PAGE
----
Developing a system for managing time can be the single most important step you take. The pressure of trying to stick to a schedule can be stressful. It may take great effort, help and practice to find a system that works for you. Start by asking yourself the following questions:

  • How long does it take me to get ready in the morning?
  • What time of day am I most alert?
  • How long can I study in one sitting?
  • What types of things distract me the most?
  • What rewards can I give myself to stay motivated?
  • How long do my different commitments really take and how much leisure time can I expect to have?

Tips

  • Study for short periods of time and plan to reward yourself after completing a predetermined amount of reading, writing or reviewing. Take needed breaks and be sure to monitor the progress you are making along the way.
  • Try to develop a study routine, and select a preferred time and place to study. If it helps, change your routine each week and try different places to study. Be flexible, but also be sensitive to what works best for you.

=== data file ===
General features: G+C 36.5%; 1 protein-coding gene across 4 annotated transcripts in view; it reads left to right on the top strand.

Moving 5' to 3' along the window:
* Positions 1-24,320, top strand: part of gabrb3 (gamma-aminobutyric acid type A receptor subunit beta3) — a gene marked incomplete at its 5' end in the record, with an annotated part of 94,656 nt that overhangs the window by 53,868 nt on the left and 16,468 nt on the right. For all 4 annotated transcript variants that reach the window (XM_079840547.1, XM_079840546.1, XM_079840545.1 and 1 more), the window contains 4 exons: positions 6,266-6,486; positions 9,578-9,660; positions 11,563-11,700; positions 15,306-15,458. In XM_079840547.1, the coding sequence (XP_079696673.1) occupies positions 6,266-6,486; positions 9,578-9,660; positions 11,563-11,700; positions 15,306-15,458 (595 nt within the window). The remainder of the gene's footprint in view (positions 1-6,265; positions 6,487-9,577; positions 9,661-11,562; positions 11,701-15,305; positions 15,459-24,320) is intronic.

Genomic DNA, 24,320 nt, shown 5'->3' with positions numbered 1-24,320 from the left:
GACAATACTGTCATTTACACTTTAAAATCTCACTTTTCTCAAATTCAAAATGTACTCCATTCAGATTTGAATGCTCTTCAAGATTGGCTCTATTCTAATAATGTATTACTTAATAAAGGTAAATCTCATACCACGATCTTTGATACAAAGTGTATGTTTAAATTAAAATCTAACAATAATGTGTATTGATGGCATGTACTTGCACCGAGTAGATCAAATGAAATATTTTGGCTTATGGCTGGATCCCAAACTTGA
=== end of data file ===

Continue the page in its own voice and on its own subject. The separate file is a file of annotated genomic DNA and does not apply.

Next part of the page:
• Find ways to stay organized. For example, try using index cards and wall calendars. These simple tools can be quite helpful in helping you to arrange and manage your time. A large monthly wall calendar can be useful and you might consider making copies of your schedule on index cards that you can carry with you. If you prefer to use a computer, smartphone or tablet, there are numerous software programs available with built-in calendars and reminders. There are even watches available that have calendars that can be programmed.
  • To figure out how much time to set aside for long-term projects, first list all the steps required to complete the project. Next, estimate how much time you’ll need to finish each step and then, count backward from the due date. Always allow more time than you think you will need for each step. If you are not sure about the project’s requirements, speak to the professor, teacher’s assistant, or learning specialist about how many steps are involved and what each step entails. This can give you a better sense of the time you’ll need to finish the project. It also can help relieve some of the anxiety of the “unknown” in tackling a new project.
  • Keep the syllabuses for all of your courses in a place where they won’t get lost. Make extra copies, just in case. Make sure that you know the due dates for each assignment. Sometimes you can ask the professor to set interim due dates for you to turn in parts of the assignment. This can help you get each step done on time.
  • Build in a little extra time for unexpected problem-solving. Be prepared for projects to take longer than originally planned.

The main goal of time management should be to strike the right balance of work, academics and social activities. Smart planning will give you enough time for both work and play.